If you're in the market for a used car, you may have heard the term "title washing" thrown around. It sounds like something you might do to a pile of dirty laundry, but it's actually a serious problem that can leave you with a car that's not worth the money you paid for it. In this article, we'll explain what title washing is, how it's done, and the risks of buying a car with a washed title.
What is Title Washing?
Title washing is the practice of removing a vehicle's "branded" title designation, such as "salvage", "flood" or any other brand in order to make it appear as though the car has a clean title. Branded titles are issued by state motor vehicle departments when a vehicle has been seriously damaged, stolen, or otherwise deemed a total loss by an insurance company. These designations stay with the car for the rest of its life, and can significantly impact its resale value. This is the reason why VIN history check is an absolutely necessary procedure for all used car buyers.
Title washing is illegal in most states, but unfortunately it still happens and may be practiced by both dealers and private persons. The scam works in the following ways:
- by transferring the vehicle's title to a state with less stringent branding laws
- by tampering with the paperwork to hide the car's true history
- by exporting and importing a vehicle
- the so-calld clip-jobs sometimes save damaged vehicles from a salvage or even a junk title they desrve
Once the title has been "washed," the car can be sold with a clean title, even though it may have serious mechanical or structural issues that would make it unsafe to drive.
Risks of Buying a Vehicle with a Washed Title
Cars with washed titles often have serious mechanical or structural issues that would make them unsafe to drive. For example, a car that was in a serious accident may have a rebuilt transmission that's prone to failure, or a car that was flooded may have severe water damage that could lead to electrical problems down the road.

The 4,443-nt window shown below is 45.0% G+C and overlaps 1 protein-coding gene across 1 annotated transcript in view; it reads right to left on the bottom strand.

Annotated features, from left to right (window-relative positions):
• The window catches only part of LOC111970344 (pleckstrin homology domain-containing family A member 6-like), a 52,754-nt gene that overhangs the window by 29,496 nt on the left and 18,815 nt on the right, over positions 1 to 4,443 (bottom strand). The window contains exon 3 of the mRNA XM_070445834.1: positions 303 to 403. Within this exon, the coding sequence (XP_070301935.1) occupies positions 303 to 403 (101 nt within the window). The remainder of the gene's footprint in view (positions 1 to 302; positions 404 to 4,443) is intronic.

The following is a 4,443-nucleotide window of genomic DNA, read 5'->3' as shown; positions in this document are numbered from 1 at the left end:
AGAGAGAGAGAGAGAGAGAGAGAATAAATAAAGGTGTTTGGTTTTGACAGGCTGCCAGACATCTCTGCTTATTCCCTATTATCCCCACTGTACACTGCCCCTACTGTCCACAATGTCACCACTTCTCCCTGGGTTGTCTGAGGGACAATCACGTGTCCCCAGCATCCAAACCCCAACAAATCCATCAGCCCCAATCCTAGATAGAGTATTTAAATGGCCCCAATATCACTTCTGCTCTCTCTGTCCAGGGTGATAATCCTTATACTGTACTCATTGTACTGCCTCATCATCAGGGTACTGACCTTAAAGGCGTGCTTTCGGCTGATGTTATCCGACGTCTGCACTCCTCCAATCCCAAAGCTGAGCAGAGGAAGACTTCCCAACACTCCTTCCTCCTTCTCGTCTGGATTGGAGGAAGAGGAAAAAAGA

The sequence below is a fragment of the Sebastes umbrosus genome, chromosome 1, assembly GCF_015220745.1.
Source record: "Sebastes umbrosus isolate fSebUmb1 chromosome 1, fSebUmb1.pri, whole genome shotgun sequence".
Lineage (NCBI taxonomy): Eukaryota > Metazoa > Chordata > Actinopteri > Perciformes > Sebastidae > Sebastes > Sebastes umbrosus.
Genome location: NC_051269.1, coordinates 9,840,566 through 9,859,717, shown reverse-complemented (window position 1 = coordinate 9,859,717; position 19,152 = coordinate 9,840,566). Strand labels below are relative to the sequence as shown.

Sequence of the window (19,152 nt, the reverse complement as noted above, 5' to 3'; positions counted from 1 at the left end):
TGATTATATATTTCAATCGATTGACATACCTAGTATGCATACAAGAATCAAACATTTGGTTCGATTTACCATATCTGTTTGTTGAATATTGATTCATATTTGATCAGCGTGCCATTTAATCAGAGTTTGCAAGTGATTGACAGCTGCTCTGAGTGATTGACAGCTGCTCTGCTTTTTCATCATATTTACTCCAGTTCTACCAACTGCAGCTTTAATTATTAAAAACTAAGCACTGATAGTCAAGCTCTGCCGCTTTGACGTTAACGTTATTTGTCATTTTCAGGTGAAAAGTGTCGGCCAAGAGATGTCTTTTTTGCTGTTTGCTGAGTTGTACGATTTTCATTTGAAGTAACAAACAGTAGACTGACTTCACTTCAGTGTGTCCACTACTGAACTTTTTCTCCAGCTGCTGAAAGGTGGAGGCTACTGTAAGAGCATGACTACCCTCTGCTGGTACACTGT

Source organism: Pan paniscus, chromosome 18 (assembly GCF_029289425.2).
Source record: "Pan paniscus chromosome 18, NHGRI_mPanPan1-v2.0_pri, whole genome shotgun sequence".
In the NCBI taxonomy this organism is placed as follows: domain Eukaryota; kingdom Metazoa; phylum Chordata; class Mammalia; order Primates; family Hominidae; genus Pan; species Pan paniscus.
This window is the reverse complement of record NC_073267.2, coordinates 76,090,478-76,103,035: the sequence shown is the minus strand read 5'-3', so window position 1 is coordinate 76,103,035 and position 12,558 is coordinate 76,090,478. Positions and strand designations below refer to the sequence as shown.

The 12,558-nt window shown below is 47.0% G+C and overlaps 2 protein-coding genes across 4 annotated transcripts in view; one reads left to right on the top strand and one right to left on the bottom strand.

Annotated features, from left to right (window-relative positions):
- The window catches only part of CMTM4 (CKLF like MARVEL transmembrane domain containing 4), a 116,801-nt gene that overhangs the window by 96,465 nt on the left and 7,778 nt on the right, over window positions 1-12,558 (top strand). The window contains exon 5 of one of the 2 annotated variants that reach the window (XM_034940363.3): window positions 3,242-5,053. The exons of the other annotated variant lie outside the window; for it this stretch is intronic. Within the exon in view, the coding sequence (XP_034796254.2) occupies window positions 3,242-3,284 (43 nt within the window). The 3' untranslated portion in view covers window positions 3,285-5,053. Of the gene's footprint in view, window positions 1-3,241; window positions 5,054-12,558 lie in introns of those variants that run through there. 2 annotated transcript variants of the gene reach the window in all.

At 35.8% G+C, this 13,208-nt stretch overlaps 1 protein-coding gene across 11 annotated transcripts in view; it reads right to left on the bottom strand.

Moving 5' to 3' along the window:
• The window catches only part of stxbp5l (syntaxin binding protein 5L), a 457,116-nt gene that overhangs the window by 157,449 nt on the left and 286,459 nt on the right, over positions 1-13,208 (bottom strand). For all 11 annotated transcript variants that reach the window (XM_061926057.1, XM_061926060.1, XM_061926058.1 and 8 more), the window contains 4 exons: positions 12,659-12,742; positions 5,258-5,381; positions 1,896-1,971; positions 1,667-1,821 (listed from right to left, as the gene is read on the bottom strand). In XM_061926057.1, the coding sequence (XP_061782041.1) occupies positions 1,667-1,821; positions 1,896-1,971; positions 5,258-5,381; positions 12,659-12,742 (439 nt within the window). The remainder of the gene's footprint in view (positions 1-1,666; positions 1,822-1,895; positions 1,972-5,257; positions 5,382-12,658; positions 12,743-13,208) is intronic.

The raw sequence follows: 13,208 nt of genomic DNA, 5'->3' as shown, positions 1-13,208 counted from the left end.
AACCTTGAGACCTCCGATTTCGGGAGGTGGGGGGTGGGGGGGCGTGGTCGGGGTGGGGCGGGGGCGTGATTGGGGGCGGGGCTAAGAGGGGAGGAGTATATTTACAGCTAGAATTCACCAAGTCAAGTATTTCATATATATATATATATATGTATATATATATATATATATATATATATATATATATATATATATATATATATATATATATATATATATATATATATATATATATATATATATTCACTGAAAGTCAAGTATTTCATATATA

Reduced Resale Value
Even if a car with a washed title is mechanically sound, it will likely have a significantly reduced resale value. Most buyers are wary of cars with branded titles, and will only consider them if the price is significantly lower than that of a similar car with a clean title. This means that if you buy a car with a washed title, you'll likely have trouble selling it down the road, and may have to accept a much lower price than you paid for it.
Finally, buying a car with a washed title can lead to legal issues down the road. If the car is discovered to have a washed title, you could be held liable for any damages that result from the fraud. All the states have some law that obliges sellers of a vehicle to disclose the branded title or any major damage to the buyer, failure to do so is punishable according to the state law, even if the seller is unaware of the hidden defect. Additionally, you may have trouble registering the car or obtaining insurance, which could leave you with a car that's essentially worthless.